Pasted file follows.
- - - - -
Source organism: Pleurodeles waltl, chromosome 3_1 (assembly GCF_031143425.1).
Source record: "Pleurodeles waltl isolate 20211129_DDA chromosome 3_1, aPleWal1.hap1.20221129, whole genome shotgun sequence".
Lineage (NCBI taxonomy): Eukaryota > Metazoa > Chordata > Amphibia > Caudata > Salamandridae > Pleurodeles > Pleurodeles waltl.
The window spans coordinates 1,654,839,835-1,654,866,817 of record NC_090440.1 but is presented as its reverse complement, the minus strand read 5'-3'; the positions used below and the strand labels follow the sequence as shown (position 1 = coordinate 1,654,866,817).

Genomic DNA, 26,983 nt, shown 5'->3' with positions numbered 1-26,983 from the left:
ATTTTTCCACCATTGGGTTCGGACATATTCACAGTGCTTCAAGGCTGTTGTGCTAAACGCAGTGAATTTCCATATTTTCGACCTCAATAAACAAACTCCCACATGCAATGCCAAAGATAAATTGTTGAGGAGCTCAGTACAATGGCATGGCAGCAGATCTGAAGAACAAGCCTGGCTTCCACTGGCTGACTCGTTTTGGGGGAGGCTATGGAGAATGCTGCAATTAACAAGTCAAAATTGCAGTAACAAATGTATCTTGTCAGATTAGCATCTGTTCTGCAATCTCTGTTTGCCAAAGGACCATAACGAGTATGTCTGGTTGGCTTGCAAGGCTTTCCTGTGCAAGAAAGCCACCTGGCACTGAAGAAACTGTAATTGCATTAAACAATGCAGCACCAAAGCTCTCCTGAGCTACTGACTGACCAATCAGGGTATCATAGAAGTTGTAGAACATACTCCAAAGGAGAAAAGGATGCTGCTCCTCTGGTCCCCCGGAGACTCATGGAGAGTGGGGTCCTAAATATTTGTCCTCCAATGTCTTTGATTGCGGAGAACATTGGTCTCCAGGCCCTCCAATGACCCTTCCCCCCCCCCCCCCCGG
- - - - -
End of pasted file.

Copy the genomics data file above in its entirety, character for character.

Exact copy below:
Source organism: Pleurodeles waltl, chromosome 3_1 (assembly GCF_031143425.1).
Source record: "Pleurodeles waltl isolate 20211129_DDA chromosome 3_1, aPleWal1.hap1.20221129, whole genome shotgun sequence".
Lineage (NCBI taxonomy): Eukaryota > Metazoa > Chordata > Amphibia > Caudata > Salamandridae > Pleurodeles > Pleurodeles waltl.
The window spans coordinates 1,654,839,835-1,654,866,817 of record NC_090440.1 but is presented as its reverse complement, the minus strand read 5'-3'; the positions used below and the strand labels follow the sequence as shown (position 1 = coordinate 1,654,866,817).

Genomic DNA, 26,983 nt, shown 5'->3' with positions numbered 1-26,983 from the left:
ATTTTTCCACCATTGGGTTCGGACATATTCACAGTGCTTCAAGGCTGTTGTGCTAAACGCAGTGAATTTCCATATTTTCGACCTCAATAAACAAACTCCCACATGCAATGCCAAAGATAAATTGTTGAGGAGCTCAGTACAATGGCATGGCAGCAGATCTGAAGAACAAGCCTGGCTTCCACTGGCTGACTCGTTTTGGGGGAGGCTATGGAGAATGCTGCAATTAACAAGTCAAAATTGCAGTAACAAATGTATCTTGTCAGATTAGCATCTGTTCTGCAATCTCTGTTTGCCAAAGGACCATAACGAGTATGTCTGGTTGGCTTGCAAGGCTTTCCTGTGCAAGAAAGCCACCTGGCACTGAAGAAACTGTAATTGCATTAAACAATGCAGCACCAAAGCTCTCCTGAGCTACTGACTGACCAATCAGGGTATCATAGAAGTTGTAGAACATACTCCAAAGGAGAAAAGGATGCTGCTCCTCTGGTCCCCCGGAGACTCATGGAGAGTGGGGTCCTAAATATTTGTCCTCCAATGTCTTTGATTGCGGAGAACATTGGTCTCCAGGCCCTCCAATGACCCTTCCCCCCCCCCCCCCCGG